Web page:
The salaries of nonprofit executives have become targets for politicians, from New Jersey to Washington, D.C. The brouhaha is focused on the $1 million benefit package paid to the chief executive of the Boys and Girls Club of America.
In return for her $1 million, she led the organization from 800 clubs to 4,000 and a revenue leap to $1.4 billion from $438 million, according to an article in The New York Times.
Political outrage is a selective, temperamental beast. As pointed out in many responses to The Times article, the government officials who are so outraged by the pay scales of nonprofits that take government money to end social ills are not the least perturbed by executive salaries of for-profits taking government money to, say, re-build Iraq.
Funny how that works.
I don’t think the government should be telling nonprofits what salaries they should be paying their executives. If you want to attract good talent you have to pay a good salary and provide good benefits.
What causes discomfort, I think, is that people look at the alternative use of the money for a nonprofit: If the executive took half as much, we could provide this many more teachers or this many more doses of AIDS medicine. In the for-profit world, no one makes that comparison.
But it is an unfair comparison if not balanced by how much efficiency or funding the executive brought to the organization, how many more doses of medicine are now possible because of his/her efforts.
It takes talent to run a multi-million dollar organization, whether for-profit or nonprofit. That being said, nonprofits should be subject to rigorous standards of accountability and transparency to ensure that salaries don’t get bloated.
While I subscribe to the idea that nonprofits compete for talent with for-profits, I don’t think that nonprofits should match the multi-million dollar payouts made by Wall Street. I do believe in rewarding nonprofit executives who lead their organizations to greater and more effective service to those in need. Key here is measuring impact, not just income.
Ken Berger, president of the nonprofit rating agency Charity Navigator, has a different view. “I’m not advocating poverty wages,” he said in The Times article. “But arguing that those working for the benefit of the neediest people in our society should make millions and multimillions like corporate leaders defies common sense.”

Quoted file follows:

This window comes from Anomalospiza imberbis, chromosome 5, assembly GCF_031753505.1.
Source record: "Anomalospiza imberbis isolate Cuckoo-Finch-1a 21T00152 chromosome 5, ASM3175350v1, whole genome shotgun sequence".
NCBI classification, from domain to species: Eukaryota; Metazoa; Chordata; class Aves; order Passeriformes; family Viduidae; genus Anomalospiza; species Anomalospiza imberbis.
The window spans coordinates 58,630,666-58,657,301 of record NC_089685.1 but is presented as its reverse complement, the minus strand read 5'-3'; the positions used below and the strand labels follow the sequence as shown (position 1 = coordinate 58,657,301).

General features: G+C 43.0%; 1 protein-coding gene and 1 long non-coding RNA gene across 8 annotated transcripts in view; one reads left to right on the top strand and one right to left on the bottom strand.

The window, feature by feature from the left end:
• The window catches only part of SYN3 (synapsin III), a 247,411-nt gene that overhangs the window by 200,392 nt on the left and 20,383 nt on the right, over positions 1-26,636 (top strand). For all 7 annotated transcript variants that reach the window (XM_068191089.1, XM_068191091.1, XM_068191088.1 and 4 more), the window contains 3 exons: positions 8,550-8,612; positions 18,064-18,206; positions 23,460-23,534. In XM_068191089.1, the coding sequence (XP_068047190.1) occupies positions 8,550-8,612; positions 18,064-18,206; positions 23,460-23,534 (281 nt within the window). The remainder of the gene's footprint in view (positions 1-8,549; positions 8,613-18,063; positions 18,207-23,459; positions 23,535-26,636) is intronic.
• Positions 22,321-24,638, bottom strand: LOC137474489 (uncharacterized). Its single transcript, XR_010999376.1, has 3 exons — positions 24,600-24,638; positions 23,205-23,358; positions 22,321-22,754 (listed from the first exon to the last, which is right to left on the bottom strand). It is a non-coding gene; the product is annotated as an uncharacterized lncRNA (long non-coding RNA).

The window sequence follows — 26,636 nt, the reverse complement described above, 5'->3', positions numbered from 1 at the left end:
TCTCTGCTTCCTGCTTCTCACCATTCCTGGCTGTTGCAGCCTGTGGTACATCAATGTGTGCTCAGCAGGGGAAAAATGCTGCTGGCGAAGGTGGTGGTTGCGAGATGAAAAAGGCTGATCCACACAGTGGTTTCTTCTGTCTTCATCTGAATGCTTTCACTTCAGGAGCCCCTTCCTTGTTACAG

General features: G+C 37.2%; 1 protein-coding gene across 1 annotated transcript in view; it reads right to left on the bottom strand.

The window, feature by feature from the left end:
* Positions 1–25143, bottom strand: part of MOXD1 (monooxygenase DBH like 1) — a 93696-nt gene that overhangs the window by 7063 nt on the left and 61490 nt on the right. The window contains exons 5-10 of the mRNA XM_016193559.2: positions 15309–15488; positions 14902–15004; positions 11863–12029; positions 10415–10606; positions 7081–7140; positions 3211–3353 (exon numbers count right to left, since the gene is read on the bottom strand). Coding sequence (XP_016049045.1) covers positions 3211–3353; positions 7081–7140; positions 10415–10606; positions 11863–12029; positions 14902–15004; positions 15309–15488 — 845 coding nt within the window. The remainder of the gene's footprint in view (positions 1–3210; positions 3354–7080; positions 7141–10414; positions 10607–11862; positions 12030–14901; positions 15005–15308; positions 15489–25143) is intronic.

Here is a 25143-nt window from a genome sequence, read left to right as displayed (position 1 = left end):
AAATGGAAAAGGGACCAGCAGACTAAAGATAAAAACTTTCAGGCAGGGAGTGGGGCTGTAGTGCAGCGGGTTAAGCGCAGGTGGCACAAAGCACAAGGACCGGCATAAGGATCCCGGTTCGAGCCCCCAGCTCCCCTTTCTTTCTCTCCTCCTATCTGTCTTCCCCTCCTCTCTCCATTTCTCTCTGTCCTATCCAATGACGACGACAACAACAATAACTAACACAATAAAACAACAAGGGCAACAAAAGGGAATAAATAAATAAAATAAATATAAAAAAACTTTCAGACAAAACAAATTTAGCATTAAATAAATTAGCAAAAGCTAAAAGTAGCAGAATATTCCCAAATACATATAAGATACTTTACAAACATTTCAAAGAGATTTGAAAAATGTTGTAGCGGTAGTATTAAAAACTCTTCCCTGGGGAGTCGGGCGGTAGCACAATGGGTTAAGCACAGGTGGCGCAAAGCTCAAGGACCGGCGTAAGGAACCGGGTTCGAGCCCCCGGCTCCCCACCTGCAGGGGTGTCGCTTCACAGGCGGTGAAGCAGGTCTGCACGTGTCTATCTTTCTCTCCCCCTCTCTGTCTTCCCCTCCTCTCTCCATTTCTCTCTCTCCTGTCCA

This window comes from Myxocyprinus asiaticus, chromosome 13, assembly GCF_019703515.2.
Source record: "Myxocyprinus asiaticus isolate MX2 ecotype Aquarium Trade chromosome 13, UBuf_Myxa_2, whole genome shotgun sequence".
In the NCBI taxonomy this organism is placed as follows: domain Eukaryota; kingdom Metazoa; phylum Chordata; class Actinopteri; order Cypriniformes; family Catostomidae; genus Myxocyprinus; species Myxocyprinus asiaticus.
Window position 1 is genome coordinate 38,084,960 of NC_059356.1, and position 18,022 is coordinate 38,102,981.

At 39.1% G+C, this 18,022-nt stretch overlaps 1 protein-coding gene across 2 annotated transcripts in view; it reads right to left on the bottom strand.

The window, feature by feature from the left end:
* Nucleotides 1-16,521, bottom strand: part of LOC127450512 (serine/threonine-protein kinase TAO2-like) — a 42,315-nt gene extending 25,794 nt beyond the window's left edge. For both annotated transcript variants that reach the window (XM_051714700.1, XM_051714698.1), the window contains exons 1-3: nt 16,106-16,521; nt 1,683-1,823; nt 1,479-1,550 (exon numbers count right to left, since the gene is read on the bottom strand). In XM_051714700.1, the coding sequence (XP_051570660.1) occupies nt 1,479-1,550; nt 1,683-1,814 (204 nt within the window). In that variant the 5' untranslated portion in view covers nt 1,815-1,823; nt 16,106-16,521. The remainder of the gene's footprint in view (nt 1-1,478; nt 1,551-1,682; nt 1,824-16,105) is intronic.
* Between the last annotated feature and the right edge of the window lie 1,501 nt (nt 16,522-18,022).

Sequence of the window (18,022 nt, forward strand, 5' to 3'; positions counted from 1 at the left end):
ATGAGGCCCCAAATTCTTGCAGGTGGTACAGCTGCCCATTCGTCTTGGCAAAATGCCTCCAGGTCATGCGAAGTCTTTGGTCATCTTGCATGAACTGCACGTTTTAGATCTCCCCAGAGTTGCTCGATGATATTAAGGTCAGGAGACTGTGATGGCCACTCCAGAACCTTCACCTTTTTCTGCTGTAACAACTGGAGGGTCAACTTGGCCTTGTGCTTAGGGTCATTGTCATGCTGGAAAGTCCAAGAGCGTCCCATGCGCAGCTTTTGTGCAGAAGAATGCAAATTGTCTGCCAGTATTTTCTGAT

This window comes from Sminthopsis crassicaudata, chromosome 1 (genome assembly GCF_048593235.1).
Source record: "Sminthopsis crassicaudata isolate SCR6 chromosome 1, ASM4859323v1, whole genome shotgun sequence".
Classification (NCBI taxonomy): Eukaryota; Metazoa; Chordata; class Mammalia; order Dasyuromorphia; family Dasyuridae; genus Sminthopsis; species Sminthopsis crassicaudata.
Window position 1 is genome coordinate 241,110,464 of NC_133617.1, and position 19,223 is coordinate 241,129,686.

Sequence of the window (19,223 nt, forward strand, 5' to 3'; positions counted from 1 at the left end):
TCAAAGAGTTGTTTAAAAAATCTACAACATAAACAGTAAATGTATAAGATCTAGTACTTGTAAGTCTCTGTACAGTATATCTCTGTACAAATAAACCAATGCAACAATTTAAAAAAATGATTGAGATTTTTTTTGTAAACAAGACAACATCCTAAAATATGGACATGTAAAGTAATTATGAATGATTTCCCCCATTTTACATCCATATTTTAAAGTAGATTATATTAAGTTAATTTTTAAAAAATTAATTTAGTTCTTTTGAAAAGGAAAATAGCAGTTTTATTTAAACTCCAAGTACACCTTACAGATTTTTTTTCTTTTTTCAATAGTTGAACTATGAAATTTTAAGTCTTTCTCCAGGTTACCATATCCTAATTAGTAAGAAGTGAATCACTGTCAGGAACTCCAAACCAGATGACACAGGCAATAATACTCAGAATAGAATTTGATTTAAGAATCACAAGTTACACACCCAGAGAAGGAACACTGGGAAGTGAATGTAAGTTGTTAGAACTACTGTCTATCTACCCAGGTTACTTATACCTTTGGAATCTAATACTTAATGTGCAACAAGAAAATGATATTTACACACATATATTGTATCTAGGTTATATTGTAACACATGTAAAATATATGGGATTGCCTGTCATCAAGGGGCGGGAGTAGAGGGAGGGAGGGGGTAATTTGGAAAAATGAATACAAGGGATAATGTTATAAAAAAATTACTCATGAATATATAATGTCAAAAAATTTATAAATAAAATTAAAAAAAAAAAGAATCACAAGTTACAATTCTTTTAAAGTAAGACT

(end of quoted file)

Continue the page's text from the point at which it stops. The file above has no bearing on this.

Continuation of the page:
That being said, I found the issues raised by those commenting on The Times article far more intriguing than the political rhetoric. Some interesting questions raised:
- Is taking a job with a nonprofit in itself an act of charity?
- Is anyone complaining about the salaries of coaches at “nonprofit” universities and colleges?
- What about the high salaries of university presidents whose institutions take advantage of low-paid graduate students/interns?
- The CEO of a nonprofit is primarily fundraiser. S/he has to associate with and attract high-rollers from for-profit world.
(That last point raises another question for me: If donors and funders don’t want nonprofits to waste money, should they expect first-class accommodations when being wooed by their alma mater and other nonprofits?)
Finally, the recurring and, I think, most important aspect of the nonprofit salary discussion: How do the executive salaries in question compare to the rank-and-file pay scales at the Boys and Girls Club or the American Heart Association? How do those salaries compare to the local living wage?
As one comment noted, “the bigger problem is low salaries for rank and file who may be forced to choose between raising families and working for a cause they believe in.”
A CEO who builds a nonprofit so it can help more people live better lives deserves good compensation but so, too, do the employees – from janitors to social workers – who do the actual work. If nonprofit CEOs are earning 200 times the salary of their average worker, that’s a red flag. It’s another red flag if workers are not paid a living wage but the exec is into six figures.
Nonprofits shouldn’t be “let’s lose money” organizations” for anyone: funders, management, or employees.
What do you think? Are nonprofit executives overpaid? As a group or only a few? Is the pay of front-line staff a factor in setting executive salaries?